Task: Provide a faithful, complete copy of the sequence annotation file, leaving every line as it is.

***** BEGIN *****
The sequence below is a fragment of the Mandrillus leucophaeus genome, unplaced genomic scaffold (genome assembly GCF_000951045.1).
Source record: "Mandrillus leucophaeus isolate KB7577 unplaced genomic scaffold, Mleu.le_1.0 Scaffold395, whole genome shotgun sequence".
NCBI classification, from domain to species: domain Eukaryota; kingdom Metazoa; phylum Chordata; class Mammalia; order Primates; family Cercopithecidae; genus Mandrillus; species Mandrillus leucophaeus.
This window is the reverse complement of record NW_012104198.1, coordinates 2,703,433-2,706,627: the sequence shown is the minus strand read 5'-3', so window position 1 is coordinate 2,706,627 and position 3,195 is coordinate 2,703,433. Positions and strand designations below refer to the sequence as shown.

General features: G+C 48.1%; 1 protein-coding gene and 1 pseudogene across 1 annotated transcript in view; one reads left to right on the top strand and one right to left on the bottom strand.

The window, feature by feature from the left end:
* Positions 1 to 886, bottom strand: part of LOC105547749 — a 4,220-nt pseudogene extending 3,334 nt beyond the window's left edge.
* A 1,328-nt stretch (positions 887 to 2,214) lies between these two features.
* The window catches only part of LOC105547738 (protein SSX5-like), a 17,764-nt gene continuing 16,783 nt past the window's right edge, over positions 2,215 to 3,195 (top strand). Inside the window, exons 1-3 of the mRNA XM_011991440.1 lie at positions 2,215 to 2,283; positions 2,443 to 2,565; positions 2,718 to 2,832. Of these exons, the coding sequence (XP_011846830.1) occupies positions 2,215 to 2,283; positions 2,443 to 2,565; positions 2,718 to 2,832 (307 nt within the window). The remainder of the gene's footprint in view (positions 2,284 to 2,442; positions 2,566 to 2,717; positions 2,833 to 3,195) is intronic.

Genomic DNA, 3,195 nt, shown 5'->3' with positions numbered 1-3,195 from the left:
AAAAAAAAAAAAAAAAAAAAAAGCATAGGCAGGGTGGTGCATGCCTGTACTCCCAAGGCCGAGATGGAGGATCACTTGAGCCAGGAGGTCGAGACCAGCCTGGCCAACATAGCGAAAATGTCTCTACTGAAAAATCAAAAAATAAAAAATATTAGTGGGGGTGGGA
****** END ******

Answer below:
The sequence below is a fragment of the Mandrillus leucophaeus genome, unplaced genomic scaffold (genome assembly GCF_000951045.1).
Source record: "Mandrillus leucophaeus isolate KB7577 unplaced genomic scaffold, Mleu.le_1.0 Scaffold395, whole genome shotgun sequence".
NCBI classification, from domain to species: domain Eukaryota; kingdom Metazoa; phylum Chordata; class Mammalia; order Primates; family Cercopithecidae; genus Mandrillus; species Mandrillus leucophaeus.
This window is the reverse complement of record NW_012104198.1, coordinates 2,703,433-2,706,627: the sequence shown is the minus strand read 5'-3', so window position 1 is coordinate 2,706,627 and position 3,195 is coordinate 2,703,433. Positions and strand designations below refer to the sequence as shown.

General features: G+C 48.1%; 1 protein-coding gene and 1 pseudogene across 1 annotated transcript in view; one reads left to right on the top strand and one right to left on the bottom strand.

The window, feature by feature from the left end:
* Positions 1 to 886, bottom strand: part of LOC105547749 — a 4,220-nt pseudogene extending 3,334 nt beyond the window's left edge.
* A 1,328-nt stretch (positions 887 to 2,214) lies between these two features.
* The window catches only part of LOC105547738 (protein SSX5-like), a 17,764-nt gene continuing 16,783 nt past the window's right edge, over positions 2,215 to 3,195 (top strand). Inside the window, exons 1-3 of the mRNA XM_011991440.1 lie at positions 2,215 to 2,283; positions 2,443 to 2,565; positions 2,718 to 2,832. Of these exons, the coding sequence (XP_011846830.1) occupies positions 2,215 to 2,283; positions 2,443 to 2,565; positions 2,718 to 2,832 (307 nt within the window). The remainder of the gene's footprint in view (positions 2,284 to 2,442; positions 2,566 to 2,717; positions 2,833 to 3,195) is intronic.

Genomic DNA, 3,195 nt, shown 5'->3' with positions numbered 1-3,195 from the left:
AAAAAAAAAAAAAAAAAAAAAAGCATAGGCAGGGTGGTGCATGCCTGTACTCCCAAGGCCGAGATGGAGGATCACTTGAGCCAGGAGGTCGAGACCAGCCTGGCCAACATAGCGAAAATGTCTCTACTGAAAAATCAAAAAATAAAAAATATTAGTGGGGGTGGGA